Payroll has now agreed to meet consistently and regularly with the Union to solve a growing number of problems, including CalSTRS reporting adjustments, over- and under-payments, and sick day miscalculations. AFT 2121 grievance officers have been trying to solve a backload of cases, and transitioning to monthly pay will enable more effort toward solving these cases. Additionally, we have just been informed that a long-awaited new hire in Payroll has finally been approved, which will create more opportunity to work on fixing problems in a timely manner. If you have an unsolved problem with a Payroll issue and have not yet informed AFT 2121, please email your precinct representative or aft@aft2121.org with details and supply any supporting documents. Our grievance team will add them to the cases to be addressed and work to ensure that they are expedited.

Additionally, Payroll Manager Donald Lind is working to provide faculty with new ways to access information about current pay, load, and assignments online, which sound quite promising.

No other district uses biweekly pay, which has caused severe problems with STRS reporting that cost the District in time and money—and faculty in time and inconvenience—as well as money in retirement when the errors have not been adequately addressed.

The current bi-weekly pay system includes 26 pay dates plus a fraction—and that fraction varies by year. STRS has a special code solely for CCSF in order to facilitate service credit, but even so, the District, AFT 2121, and individual faculty members (both pre- and post-retirement) must frequently spend substantial time and energy in order to ensure that STRS has appropriately calculated faculty service credit. In some cases this process of trying to correct the errors has lasted many months. Moving to monthly pay system will simplify and regularize service crediting, helping ensure accurate retirement information and checks.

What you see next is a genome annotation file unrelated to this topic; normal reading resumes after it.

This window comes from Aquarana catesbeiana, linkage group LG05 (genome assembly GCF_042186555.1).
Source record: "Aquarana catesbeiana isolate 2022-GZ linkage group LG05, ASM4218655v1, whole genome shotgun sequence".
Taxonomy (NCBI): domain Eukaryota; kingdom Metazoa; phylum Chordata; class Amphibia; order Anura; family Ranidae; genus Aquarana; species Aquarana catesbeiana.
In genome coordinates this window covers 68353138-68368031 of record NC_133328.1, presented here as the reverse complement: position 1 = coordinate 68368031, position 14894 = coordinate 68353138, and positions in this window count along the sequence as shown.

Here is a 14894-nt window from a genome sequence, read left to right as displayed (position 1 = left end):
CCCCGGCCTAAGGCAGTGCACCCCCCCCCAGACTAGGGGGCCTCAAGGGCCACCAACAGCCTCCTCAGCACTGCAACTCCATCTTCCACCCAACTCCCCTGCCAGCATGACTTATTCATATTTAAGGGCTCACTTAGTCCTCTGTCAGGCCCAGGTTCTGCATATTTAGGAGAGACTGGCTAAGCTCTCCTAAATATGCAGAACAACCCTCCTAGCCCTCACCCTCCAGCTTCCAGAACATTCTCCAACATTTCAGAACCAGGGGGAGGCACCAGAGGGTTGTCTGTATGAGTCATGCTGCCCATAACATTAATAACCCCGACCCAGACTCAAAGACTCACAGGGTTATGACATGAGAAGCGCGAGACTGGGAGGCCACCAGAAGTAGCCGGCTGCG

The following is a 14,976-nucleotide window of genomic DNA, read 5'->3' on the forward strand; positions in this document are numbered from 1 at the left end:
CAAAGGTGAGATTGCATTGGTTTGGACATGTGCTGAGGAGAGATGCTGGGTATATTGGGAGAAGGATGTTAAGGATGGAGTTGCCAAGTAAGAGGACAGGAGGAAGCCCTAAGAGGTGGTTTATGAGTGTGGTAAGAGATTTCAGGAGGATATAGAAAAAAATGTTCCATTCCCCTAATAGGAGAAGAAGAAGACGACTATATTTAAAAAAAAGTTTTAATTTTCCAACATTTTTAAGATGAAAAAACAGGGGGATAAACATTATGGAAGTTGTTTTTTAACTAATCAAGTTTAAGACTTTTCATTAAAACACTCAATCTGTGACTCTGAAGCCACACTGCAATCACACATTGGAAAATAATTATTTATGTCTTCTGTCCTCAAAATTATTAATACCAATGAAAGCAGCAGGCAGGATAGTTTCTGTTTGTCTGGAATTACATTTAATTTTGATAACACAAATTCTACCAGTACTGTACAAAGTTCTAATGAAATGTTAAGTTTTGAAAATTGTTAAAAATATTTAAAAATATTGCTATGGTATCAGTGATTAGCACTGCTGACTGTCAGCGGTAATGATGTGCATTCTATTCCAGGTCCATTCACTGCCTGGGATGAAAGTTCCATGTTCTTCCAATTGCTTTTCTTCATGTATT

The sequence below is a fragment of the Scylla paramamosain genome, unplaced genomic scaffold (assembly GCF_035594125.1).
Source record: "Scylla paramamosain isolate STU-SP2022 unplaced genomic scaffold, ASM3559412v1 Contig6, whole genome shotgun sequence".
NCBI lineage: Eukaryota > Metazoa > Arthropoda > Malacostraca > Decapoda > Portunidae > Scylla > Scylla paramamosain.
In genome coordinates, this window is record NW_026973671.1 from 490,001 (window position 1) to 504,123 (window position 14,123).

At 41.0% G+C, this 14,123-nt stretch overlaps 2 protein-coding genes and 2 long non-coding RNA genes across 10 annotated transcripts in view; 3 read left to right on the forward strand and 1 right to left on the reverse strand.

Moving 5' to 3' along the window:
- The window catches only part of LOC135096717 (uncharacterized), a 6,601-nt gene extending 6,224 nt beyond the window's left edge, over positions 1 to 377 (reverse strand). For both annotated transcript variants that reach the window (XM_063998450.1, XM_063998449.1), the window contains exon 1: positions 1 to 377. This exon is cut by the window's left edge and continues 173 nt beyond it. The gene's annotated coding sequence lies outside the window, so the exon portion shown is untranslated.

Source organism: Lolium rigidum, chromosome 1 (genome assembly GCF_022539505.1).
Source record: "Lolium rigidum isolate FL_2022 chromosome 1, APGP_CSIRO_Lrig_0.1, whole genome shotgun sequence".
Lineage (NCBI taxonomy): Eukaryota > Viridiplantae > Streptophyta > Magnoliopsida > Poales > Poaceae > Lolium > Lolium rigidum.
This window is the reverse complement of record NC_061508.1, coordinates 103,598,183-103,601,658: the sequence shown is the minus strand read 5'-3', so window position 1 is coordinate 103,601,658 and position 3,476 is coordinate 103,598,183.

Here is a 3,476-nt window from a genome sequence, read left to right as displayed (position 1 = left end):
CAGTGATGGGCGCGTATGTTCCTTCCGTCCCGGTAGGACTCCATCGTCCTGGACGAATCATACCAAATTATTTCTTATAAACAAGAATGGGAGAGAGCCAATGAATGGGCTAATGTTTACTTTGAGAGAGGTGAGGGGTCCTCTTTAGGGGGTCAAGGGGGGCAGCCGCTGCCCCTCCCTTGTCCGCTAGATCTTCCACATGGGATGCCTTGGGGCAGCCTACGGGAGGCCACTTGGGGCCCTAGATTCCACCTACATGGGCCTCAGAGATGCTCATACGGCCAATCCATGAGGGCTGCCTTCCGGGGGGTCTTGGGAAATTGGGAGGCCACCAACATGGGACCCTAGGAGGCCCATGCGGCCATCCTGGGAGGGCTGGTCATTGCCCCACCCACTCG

And the problem is increasing: this year, STRS has implemented new penalties for over- and under-payments in STRS, and our already cash-strapped District is now leaking additional money to STRS for errors that will be substantially corrected through a more efficient system that aligns with STRS reporting.

After considering a version of the proposal and the pros and cons it represented, the AFT 2121 Delegate Assembly unanimously directed the negotiations team to finalize the proposal and move forward on this timeline. When the Union considered the proposal to move to monthly pay in 2011, we also held discussions at several meetings and conducted a faculty survey that indicated support to make the change.

AFT 2121 recognizes that the transition-to-monthly pay will be difficult and for some faculty a severe inconvenience or hardship, especially given the speedy timeline that does not allow for planning, not to mention the challenges caused by pay already being reduced—and the ambiguity of the District’s unreasonable threats to impose additional, immediate cuts.

The Union and the District have long engaged, together, in “Interest-Based Bargaining,” where the parties look to solve problems together. Finding a solution to problems with the current pay structure, even on this unbelievably short timeline that could have been avoided with earlier engagement, is an example of both parties jointly seeking solutions.

Since most of us do not currently feel that the District is engaged in solving problems at the table and is instead attacking the faculty contract and seeking to impose unacceptable solutions, it naturally raises questions about why the Union would agree to this change in method of pay.

AFT 2121 is not opposed to changes that will ultimately create savings and efficiencies or lead to more effective systems at the College, even inconvenient ones, when they do not further downgrade employment standards or the quality of our programs.

After considering a version of the proposal and the pros and cons it represented, the AFT 2121 Delegate Assembly unanimously directed the negotiations team to finalize the proposal and move forward on this timeline. When the Union considered the proposal to move to monthly pay in 2011, we also held discussions at several meetings and conducted a faculty survey that indicated support to make the change.